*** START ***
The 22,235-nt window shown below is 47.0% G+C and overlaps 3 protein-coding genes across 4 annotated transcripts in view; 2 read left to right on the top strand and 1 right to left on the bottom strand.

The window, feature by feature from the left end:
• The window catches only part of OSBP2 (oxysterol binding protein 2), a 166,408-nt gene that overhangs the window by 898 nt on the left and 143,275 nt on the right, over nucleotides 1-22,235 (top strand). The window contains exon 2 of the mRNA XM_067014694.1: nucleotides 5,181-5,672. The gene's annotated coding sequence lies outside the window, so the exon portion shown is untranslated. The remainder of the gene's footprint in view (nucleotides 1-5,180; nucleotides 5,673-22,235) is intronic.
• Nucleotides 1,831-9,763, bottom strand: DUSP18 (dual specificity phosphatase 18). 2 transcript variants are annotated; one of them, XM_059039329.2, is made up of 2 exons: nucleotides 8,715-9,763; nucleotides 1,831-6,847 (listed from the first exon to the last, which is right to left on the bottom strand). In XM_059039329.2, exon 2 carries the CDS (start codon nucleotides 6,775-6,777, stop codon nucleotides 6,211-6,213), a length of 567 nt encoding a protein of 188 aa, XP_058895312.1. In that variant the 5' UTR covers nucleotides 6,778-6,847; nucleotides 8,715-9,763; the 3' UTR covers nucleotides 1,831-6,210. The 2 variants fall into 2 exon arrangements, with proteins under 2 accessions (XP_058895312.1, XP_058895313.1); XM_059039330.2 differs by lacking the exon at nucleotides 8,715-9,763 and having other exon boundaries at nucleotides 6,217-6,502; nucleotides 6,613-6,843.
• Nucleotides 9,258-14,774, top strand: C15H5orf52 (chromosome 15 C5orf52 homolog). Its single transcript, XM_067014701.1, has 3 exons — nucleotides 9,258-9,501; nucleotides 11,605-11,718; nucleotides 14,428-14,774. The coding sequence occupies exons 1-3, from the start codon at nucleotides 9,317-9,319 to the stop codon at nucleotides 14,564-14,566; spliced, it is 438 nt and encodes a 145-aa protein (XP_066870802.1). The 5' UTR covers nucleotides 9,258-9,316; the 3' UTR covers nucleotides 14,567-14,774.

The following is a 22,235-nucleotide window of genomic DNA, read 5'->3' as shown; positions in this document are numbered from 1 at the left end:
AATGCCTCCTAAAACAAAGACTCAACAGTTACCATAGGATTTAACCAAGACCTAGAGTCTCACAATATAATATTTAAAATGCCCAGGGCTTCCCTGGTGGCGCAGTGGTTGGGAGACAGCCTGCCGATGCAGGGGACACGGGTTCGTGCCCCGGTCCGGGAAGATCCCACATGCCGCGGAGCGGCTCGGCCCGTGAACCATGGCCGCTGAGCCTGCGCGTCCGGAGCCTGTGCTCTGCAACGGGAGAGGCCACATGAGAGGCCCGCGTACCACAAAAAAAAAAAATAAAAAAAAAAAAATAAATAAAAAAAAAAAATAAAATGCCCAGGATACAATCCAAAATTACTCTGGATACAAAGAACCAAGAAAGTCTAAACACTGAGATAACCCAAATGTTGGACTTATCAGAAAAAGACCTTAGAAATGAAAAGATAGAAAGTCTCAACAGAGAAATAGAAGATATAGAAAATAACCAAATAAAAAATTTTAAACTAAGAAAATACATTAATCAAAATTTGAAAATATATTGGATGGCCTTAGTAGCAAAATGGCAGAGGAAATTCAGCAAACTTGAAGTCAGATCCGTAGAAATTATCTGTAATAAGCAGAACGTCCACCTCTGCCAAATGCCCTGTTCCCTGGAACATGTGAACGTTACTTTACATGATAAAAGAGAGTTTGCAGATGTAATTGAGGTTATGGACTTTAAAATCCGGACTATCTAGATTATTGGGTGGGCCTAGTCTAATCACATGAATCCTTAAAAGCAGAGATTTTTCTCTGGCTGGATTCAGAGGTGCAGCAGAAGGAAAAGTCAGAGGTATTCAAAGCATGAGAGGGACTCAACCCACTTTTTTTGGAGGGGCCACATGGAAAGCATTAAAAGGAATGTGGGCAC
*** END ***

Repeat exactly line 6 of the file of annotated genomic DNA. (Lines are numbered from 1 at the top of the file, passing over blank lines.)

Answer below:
The following is a 22,235-nucleotide window of genomic DNA, read 5'->3' as shown; positions in this document are numbered from 1 at the left end: